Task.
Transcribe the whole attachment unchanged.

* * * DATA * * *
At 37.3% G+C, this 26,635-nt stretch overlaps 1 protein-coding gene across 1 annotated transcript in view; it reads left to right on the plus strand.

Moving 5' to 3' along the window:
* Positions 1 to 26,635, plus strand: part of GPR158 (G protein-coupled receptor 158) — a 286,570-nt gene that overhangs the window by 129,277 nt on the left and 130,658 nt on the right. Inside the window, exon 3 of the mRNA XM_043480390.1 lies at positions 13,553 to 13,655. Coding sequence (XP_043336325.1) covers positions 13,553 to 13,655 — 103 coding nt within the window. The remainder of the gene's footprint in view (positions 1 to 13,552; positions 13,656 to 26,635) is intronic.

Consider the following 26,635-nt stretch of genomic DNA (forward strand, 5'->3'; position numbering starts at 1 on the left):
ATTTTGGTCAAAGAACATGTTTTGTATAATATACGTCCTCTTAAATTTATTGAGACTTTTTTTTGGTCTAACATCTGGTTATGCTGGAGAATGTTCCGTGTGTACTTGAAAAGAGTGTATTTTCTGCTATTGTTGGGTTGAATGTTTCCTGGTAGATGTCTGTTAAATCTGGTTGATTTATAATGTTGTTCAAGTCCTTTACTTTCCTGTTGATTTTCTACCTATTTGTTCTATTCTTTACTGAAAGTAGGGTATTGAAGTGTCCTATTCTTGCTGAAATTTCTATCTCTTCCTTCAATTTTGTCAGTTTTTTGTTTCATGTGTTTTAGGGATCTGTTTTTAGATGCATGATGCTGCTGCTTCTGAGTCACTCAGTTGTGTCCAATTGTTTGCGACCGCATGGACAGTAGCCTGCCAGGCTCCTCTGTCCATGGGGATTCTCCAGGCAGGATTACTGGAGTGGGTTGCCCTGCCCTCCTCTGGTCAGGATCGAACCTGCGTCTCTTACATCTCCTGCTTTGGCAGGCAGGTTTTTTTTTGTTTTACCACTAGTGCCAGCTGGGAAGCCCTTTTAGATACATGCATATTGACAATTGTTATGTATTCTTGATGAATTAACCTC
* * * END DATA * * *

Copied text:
At 37.3% G+C, this 26,635-nt stretch overlaps 1 protein-coding gene across 1 annotated transcript in view; it reads left to right on the plus strand.

Moving 5' to 3' along the window:
* Positions 1 to 26,635, plus strand: part of GPR158 (G protein-coupled receptor 158) — a 286,570-nt gene that overhangs the window by 129,277 nt on the left and 130,658 nt on the right. Inside the window, exon 3 of the mRNA XM_043480390.1 lies at positions 13,553 to 13,655. Coding sequence (XP_043336325.1) covers positions 13,553 to 13,655 — 103 coding nt within the window. The remainder of the gene's footprint in view (positions 1 to 13,552; positions 13,656 to 26,635) is intronic.

Consider the following 26,635-nt stretch of genomic DNA (forward strand, 5'->3'; position numbering starts at 1 on the left):
ATTTTGGTCAAAGAACATGTTTTGTATAATATACGTCCTCTTAAATTTATTGAGACTTTTTTTTGGTCTAACATCTGGTTATGCTGGAGAATGTTCCGTGTGTACTTGAAAAGAGTGTATTTTCTGCTATTGTTGGGTTGAATGTTTCCTGGTAGATGTCTGTTAAATCTGGTTGATTTATAATGTTGTTCAAGTCCTTTACTTTCCTGTTGATTTTCTACCTATTTGTTCTATTCTTTACTGAAAGTAGGGTATTGAAGTGTCCTATTCTTGCTGAAATTTCTATCTCTTCCTTCAATTTTGTCAGTTTTTTGTTTCATGTGTTTTAGGGATCTGTTTTTAGATGCATGATGCTGCTGCTTCTGAGTCACTCAGTTGTGTCCAATTGTTTGCGACCGCATGGACAGTAGCCTGCCAGGCTCCTCTGTCCATGGGGATTCTCCAGGCAGGATTACTGGAGTGGGTTGCCCTGCCCTCCTCTGGTCAGGATCGAACCTGCGTCTCTTACATCTCCTGCTTTGGCAGGCAGGTTTTTTTTTGTTTTACCACTAGTGCCAGCTGGGAAGCCCTTTTAGATACATGCATATTGACAATTGTTATGTATTCTTGATGAATTAACCTC